I love how you come out to see me whenever I go down in the night – I don’t know how you do it, now you’re deaf, I guess you catch my scent, but if I go downstairs at 2am, you’ll get out of bed on your stiff old legs and come to give me sleepy hugs, smelling of soft warm sleep-laden fur. I love your shoulders, where the fur is thick and soft and I can lay my head and you don’t mind – I’ve seen all the articles about never hugging dogs, but you like it. You like it when I whisper in your ear, too, maybe because you’re deaf and it’s the only sound you hear now, or maybe it’s because I like it when you snuffle in my ear too. It feels nice. You get that. I love your crazy hair, that your white patches are twice the length of your short black parts, so you have a white mohawk on the back of your neck, a furry, furry belly, big white shaggy feet, a glorious beard and a tail like a fox. I love your eyes, how you look like a seal when you’re sleepy and your ears are back – nothing but gleaming black fur and big, shiny, deep brown eyes. I love your smile, it’s easy to make you smile, even if I’ve been boring, even if I’ve been on the computer all day and you’re so fucking jealous of my computer – you forgive me. You smile, you give me hugs. I love you – all of you, every bit of these past thirteen and a half years, even when you pulled me over and I grazed my knees, even when you stayed up all night barking at thunderstorms, even when I had to walk you in the rain, even when you shat in the park and I had no poo bags and that chav yelled at me, even when you chase me around barking because you think six treats in a day isn’t enough – I’d never take it back. Not a second of it.

I’m honoured to have been your Person, but it breaks my heart knowing that I only got that privilege because somebody else dumped you on a random street and drove away. Because you were, you were a sad dog in an RSPCA cage – you’d been a stray. Nobody claimed you. But you’d been loved – for months you kept trying to curl up in my lap, thinking you were still a tiny puppy – someone had held you and loved you, and then you grew up into a wild, anarchic, shoe-chewing teenager and they just dumped you. They fucking dumped you. I know how anxious you get waiting outside shops – I rarely do that to you, because you hate it. But those people, whoever they were, who’d loved you as a tiny little bundle of black and white fluff, who were everything you’d ever known, they left you waiting forever, in distress, cold and hungry and lost. You’re so forgiving, Dog. You were wild and noisy and crazy and frequently a royal pain in the arse when you were young, and I admit, we had some discussions about you being the wrong dog for us (especially when you tried to eat my mum’s favourite cat, and we had to split the house in half – dog downstairs, cats upstairs. You outlived the cats, much to your delight…), but you were always loving, and so much fun. And now you’re old, there’s less fun, but so much more love. You’re my best friend. I’m on pills too, Dog, you know I’m always at home, not like I used to be. Well, people, humans, they’re not like you. They’re not forgiving, they’re not made of love. If you can’t be fun anymore they dump you just like your asshole owners did. So now, you’re all I have, really.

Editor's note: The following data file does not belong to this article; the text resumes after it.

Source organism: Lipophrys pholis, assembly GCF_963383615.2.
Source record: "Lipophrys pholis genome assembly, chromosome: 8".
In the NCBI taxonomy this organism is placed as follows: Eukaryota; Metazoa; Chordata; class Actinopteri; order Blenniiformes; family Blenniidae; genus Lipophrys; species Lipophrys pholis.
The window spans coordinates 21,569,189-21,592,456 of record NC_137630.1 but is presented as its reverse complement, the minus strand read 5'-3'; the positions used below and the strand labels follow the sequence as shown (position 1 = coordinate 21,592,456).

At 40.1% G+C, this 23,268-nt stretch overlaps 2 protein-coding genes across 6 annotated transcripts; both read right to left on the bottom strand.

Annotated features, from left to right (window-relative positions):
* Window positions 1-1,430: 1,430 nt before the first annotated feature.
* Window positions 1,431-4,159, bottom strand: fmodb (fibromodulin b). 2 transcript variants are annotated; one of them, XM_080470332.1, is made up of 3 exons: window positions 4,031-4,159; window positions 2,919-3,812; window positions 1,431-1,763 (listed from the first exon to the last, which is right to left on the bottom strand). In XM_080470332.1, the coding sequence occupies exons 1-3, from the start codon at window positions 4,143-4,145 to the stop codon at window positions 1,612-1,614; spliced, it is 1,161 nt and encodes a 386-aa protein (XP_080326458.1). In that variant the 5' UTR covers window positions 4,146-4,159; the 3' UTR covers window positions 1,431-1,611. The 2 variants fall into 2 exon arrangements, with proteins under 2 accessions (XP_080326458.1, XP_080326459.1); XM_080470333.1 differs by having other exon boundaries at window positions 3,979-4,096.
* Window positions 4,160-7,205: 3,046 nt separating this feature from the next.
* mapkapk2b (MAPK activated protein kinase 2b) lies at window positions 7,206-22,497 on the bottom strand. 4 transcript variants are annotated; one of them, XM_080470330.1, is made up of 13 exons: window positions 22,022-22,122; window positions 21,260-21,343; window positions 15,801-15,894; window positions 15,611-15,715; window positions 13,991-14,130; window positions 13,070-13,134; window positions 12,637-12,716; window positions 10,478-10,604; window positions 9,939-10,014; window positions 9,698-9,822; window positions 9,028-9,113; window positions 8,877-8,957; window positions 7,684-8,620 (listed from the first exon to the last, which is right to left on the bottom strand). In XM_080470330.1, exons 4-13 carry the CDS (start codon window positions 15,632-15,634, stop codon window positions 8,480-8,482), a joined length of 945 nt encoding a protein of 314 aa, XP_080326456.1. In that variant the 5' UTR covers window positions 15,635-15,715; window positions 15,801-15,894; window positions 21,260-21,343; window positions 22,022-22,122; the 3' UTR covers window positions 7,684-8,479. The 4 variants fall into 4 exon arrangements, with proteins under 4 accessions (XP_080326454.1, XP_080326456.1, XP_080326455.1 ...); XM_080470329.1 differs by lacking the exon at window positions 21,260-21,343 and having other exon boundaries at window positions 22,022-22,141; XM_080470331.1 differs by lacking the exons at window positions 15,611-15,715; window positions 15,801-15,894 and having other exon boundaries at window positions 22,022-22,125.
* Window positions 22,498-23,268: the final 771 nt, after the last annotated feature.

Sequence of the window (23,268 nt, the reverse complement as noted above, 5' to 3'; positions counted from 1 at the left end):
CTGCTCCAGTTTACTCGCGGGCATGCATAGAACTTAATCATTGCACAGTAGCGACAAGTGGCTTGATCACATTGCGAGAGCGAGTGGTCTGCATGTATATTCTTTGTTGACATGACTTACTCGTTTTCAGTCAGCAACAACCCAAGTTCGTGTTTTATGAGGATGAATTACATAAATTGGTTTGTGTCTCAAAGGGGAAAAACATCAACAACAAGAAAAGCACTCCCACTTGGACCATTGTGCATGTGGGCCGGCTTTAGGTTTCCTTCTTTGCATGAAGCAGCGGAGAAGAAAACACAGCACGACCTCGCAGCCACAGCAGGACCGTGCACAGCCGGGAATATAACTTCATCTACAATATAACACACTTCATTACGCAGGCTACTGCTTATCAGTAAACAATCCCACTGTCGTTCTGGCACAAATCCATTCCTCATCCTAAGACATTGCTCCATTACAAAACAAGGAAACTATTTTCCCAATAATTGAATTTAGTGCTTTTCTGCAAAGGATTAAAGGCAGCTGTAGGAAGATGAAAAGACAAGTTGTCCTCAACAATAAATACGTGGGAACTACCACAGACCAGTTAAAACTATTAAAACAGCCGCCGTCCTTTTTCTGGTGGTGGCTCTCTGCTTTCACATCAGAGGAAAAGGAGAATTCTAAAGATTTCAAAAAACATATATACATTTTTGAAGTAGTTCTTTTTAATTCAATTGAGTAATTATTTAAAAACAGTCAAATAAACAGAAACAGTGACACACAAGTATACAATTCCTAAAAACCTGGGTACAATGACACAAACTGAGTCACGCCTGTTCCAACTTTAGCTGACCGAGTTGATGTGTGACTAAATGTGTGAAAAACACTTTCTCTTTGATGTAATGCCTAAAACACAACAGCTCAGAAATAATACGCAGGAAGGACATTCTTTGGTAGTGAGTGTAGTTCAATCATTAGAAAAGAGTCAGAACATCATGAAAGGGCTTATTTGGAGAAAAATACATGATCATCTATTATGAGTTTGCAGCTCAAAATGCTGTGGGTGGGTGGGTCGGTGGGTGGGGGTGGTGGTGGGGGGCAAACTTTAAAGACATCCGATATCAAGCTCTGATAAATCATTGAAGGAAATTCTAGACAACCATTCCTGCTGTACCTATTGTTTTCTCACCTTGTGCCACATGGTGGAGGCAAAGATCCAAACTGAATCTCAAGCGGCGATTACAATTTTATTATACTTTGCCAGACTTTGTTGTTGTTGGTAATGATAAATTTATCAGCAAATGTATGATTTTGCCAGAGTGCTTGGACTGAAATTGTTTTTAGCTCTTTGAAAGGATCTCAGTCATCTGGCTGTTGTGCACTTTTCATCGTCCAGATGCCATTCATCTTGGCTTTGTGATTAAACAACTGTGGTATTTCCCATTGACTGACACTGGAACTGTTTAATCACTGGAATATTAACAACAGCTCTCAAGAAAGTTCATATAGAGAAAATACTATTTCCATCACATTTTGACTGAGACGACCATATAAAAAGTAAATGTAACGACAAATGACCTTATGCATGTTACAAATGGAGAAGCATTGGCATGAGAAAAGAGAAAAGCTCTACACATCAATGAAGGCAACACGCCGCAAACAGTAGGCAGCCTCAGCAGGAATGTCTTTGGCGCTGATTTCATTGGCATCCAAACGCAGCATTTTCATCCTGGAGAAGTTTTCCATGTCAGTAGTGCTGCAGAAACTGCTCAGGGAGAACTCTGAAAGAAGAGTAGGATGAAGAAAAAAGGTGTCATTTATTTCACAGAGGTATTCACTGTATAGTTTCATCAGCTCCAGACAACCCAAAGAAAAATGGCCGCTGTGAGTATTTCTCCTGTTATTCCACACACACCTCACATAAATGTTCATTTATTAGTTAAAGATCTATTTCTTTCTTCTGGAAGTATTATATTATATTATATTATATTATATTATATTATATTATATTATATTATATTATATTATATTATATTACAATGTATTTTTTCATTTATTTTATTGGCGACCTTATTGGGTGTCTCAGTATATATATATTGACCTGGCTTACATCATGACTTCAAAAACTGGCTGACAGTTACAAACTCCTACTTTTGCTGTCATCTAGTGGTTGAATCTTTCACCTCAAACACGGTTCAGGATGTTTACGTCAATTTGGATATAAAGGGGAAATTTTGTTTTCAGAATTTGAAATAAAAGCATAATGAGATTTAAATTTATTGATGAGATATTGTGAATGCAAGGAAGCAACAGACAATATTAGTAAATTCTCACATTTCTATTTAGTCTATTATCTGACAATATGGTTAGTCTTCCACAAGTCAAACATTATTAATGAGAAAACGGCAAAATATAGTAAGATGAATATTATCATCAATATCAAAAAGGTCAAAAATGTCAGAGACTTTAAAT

This is mostly a letter to you, but you can’t read it, and humans can. So I’d like to say, don’t leave the old dogs rotting in their cages. Don’t go for the cute little puppies. Old dogs are wise and beautiful and loving, and extremely lazy. They can be great. Yes, you’ll lose them soon, and the vet bills might stack up, but they will love you, and shuffle up and down the road with you, pissing lethargically over the lampposts. We only got Presley because of a misunderstanding – we thought he was old; his grey beard, a confusing sign on his cage. We thought he was an old, calm dog, and it turned out he was 18 months old and fucking mental. But we were in love by then, so he came home, and Dog, I’m so glad you weren’t old back then. Every shoe you destroyed, every grazed knee as you yanked me onto the pavement, it’s been worth it, to have had all these years with you.

Whenever you go, you’ll never be forgotten. I don’t know how the world will continue to turn for me, honestly. There’s too much, Dog, too much to even list. I love you. Please don’t leave me…

 

________

 

Edit: He can’t get up the stairs anymore, he doesn’t even try. He has an ear infection that makes him fall over and gives his head a tilt and he can’t take treats or eat properly. He’s going. 24 Feb ’17. Please, please, get better Dog…

 

____________

 

Edit 2: 22 June ’17 – he’s on extra medication and has his balance and joy back – I can’t express my gratitude. We thought we were taking him to be put down, and he’s still here and happier than he’s been in months. He still doesn’t attempt the stairs, can’t get into the car without being lifted (and he IS a lump), doesn’t like going out most days. But he’s still Dog. He’s still smiley and grumbly, and he gives the best hugs in the world. He knows when I’m ill, he gets worried, and when I’m well enough to give him hugs again he smiles and presses his face to mine, and I love him beyond words. His shoulders and thighs are turning grey, his eyebrows are very distinguished now, but he’ll always be Dog. This week I lost a human friend, and I need Dog to keep going – I can’t take more sadness right now. He loves his treats, he gets in and out through the dogflap ok, he’s managing, he’s happy. If he makes it to winter he’ll be 17 years old, and that’ll mean more to me than Christmas. I love you so much, Dog.

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The Dying Ones

Posted in Uncategorized with tags , , , , , , , on January 13, 2016 by ofherbsandaltars